Launch of the Food Systems Governance E-course
CGIAR Initiative on Sustainable Healthy Diets
- Impact Area
Why does a food systems approach matter? Approximately 100 participants from Bangladesh, Ethiopia, and Viet Nam will be learning together to find the answer to that question and more through a recently launched e-course on Food Systems Governance, offered by the CGIAR Research Initiative on Sustainable Healthy Diets through Food Systems Transformation (SHiFT).
The online course is made up of four different modules that include videos, articles and practical cases with thought provoking and reflective questions to stimulate the learner to implement food systems thinking in their own context. Besides the learning modules there is a Network Café to further promote and facilitate interaction, networking and peer-to-peer learning. The online learning platform uses gamification to stimulate learning and engagement by rewarding progress and interaction in the course. Besides the online learning platform, there is a live plenary session each week led by an expert guest speaker to further engage the participants.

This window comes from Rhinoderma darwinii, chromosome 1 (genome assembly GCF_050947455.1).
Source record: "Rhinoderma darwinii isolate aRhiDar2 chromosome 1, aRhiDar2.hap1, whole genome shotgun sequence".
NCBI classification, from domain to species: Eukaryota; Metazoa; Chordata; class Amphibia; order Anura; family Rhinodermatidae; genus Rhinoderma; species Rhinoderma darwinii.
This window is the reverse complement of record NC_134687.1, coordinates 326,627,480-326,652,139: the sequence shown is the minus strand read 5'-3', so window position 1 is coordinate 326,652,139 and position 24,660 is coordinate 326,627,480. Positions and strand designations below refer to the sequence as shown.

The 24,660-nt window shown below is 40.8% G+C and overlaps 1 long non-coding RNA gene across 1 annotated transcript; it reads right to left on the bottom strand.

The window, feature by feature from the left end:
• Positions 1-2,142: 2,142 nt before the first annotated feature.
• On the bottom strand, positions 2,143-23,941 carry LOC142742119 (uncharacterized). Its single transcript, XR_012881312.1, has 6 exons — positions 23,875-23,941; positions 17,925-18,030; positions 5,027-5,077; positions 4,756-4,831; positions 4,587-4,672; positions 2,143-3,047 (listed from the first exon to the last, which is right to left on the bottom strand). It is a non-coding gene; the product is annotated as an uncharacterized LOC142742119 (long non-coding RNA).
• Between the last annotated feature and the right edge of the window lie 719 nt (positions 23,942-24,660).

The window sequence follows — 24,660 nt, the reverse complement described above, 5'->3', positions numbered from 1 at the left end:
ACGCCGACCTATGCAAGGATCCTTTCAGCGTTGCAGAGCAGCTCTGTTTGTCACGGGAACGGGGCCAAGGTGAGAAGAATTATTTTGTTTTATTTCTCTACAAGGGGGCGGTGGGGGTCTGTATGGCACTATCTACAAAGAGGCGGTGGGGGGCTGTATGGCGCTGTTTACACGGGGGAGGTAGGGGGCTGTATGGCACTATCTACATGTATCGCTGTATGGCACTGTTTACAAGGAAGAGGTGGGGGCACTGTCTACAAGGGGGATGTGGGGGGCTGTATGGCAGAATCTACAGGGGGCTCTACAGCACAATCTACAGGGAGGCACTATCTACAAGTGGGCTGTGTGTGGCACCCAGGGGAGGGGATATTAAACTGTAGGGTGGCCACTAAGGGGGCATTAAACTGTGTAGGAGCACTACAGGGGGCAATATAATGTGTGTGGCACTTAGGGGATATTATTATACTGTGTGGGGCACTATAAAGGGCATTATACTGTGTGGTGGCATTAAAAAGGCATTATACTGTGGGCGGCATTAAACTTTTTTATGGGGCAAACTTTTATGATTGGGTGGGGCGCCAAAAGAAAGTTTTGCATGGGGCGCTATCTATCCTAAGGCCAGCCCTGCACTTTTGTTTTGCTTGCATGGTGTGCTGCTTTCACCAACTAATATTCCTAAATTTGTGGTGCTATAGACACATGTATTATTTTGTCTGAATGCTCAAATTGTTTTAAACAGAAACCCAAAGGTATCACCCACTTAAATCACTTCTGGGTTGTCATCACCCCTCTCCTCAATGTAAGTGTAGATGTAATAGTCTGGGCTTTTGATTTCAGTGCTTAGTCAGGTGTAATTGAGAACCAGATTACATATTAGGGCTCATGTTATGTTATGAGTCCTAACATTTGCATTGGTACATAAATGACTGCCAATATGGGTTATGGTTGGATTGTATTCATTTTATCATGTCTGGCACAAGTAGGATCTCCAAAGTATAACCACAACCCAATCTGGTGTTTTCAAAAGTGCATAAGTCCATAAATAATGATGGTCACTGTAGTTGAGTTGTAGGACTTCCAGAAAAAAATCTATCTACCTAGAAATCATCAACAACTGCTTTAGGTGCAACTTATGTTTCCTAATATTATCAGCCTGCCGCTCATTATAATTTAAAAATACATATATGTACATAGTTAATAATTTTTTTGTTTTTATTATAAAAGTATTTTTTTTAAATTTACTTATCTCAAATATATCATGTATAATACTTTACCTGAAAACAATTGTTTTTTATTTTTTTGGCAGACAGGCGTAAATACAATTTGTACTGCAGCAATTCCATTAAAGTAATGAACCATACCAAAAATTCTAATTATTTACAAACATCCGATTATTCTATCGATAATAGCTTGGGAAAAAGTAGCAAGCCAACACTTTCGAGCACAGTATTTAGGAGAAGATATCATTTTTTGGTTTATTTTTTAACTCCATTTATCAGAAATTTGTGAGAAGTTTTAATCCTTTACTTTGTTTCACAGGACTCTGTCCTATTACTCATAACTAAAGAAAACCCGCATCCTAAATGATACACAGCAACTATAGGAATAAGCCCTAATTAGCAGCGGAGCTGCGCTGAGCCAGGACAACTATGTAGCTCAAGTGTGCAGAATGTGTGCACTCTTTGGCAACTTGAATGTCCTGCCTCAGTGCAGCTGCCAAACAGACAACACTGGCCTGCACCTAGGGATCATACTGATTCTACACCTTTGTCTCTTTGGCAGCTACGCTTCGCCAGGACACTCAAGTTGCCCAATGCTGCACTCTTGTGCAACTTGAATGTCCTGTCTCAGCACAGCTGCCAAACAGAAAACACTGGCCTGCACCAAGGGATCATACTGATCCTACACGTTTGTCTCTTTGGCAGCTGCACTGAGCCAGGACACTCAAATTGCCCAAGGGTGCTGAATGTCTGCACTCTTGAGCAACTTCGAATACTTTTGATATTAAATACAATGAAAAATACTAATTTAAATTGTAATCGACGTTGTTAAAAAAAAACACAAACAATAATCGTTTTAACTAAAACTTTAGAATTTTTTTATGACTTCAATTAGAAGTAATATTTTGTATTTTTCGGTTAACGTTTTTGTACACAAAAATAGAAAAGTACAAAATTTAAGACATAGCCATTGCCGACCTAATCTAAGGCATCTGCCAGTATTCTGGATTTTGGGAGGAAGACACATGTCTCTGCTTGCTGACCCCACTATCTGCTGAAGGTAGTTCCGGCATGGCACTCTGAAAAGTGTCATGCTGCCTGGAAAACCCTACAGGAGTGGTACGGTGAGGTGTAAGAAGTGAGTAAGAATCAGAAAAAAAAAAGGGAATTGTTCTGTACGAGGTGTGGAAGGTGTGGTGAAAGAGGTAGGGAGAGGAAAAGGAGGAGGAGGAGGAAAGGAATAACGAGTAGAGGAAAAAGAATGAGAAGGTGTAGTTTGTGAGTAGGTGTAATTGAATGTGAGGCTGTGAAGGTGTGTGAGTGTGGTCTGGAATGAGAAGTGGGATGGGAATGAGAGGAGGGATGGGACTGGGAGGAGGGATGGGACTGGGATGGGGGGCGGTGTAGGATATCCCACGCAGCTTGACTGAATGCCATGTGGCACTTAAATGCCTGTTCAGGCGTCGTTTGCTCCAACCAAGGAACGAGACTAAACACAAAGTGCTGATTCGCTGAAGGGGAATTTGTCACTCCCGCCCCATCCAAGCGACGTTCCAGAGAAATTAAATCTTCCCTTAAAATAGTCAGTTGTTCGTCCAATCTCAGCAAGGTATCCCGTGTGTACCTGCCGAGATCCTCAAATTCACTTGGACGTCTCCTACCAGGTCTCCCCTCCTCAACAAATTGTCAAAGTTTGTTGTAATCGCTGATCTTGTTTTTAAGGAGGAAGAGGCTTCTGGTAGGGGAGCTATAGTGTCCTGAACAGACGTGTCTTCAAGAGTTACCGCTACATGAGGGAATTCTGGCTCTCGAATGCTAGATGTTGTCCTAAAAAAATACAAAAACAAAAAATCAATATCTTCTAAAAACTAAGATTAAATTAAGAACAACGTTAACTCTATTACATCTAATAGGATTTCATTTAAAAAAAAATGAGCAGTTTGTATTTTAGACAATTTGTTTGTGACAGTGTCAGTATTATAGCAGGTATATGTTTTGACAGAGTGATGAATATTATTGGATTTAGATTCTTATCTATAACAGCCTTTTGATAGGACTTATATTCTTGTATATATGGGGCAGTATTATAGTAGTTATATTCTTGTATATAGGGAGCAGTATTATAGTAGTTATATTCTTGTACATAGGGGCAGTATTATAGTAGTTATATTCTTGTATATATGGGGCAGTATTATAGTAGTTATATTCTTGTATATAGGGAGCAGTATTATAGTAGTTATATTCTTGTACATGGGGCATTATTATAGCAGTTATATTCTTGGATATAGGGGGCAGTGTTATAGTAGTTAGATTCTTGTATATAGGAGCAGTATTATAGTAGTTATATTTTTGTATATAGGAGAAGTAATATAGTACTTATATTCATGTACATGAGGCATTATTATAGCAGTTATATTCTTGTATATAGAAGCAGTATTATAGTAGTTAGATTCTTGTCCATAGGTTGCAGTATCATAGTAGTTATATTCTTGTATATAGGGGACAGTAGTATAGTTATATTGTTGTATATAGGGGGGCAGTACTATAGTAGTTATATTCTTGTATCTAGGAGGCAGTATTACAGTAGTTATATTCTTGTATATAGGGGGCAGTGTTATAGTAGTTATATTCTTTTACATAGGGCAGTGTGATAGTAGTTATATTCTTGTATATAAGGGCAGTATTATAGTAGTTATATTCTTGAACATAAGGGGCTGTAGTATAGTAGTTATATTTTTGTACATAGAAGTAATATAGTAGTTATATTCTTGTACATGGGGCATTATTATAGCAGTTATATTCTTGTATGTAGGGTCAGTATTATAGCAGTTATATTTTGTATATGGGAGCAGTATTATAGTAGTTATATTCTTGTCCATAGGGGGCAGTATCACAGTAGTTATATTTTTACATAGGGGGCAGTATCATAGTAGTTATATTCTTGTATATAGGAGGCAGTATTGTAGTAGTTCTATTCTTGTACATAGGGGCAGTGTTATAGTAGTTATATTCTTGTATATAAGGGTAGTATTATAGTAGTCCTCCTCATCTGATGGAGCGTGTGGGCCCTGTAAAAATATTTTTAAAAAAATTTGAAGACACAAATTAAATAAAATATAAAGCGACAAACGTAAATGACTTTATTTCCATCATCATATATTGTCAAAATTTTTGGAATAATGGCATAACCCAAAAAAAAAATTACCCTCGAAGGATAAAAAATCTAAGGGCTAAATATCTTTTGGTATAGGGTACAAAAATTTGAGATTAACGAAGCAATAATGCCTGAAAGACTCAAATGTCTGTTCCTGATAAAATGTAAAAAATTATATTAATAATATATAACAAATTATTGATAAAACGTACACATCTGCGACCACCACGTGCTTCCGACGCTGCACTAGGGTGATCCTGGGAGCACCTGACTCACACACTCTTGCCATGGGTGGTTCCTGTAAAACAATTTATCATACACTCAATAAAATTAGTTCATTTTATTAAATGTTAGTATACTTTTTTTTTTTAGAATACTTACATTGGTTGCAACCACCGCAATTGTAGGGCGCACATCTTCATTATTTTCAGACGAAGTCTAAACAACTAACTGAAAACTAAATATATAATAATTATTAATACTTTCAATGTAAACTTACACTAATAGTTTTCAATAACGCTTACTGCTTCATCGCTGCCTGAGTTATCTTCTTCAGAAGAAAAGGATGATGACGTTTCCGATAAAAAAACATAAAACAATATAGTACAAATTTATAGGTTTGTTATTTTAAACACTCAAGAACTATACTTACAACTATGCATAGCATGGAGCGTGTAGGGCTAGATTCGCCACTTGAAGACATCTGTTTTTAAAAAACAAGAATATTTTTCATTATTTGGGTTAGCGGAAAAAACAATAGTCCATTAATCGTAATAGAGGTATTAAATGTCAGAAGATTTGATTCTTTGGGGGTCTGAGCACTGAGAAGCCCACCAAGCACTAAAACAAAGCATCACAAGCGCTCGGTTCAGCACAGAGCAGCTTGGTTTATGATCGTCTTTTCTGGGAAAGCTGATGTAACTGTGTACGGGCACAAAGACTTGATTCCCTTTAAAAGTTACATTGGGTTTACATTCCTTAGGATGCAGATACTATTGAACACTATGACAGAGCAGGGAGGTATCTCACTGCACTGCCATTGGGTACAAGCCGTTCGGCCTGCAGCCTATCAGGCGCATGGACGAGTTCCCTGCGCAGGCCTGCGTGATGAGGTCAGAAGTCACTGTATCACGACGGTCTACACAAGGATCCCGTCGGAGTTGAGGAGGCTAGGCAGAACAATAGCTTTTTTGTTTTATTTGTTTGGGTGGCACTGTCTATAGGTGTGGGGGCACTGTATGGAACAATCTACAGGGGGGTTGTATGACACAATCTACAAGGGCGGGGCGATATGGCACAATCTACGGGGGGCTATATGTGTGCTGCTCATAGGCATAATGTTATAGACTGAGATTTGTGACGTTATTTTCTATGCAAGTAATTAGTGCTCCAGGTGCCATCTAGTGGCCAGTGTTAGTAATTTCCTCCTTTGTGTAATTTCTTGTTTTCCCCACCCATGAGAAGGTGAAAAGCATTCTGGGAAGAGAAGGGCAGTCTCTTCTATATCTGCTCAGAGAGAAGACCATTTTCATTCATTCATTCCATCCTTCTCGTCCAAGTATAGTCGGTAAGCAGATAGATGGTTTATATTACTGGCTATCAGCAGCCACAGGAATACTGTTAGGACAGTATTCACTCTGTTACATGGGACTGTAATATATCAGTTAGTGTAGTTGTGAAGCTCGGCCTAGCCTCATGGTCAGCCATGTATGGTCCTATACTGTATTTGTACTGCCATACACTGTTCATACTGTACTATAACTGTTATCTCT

The first cohort was identified by SHiFT’s partners in its three target countries and participation was by invitation only. In the future, the online course will be offered to more participants.
The course was developed by a team of SHiFT researchers from Wageningen University and Research (WUR). To date, more than 1000 participants around the world have completed the Food Systems Governance e-course. Each time the course is offered it is adapted and tailored to its target audience with the most recent food system resources and examples from their contexts.
Header image: An entrance to Sandaga market, a busy wholesale market where merchants sell produce to be taken and sold in smaller local markets, corner stands and shops around Douala, Cameroon. The market women who do this are known as “Bayam-Selam” (buy ’em, sell ’em) and are crucial to the economy and food security of the city. Photo by Ryan Brown/UN Women from Flickr.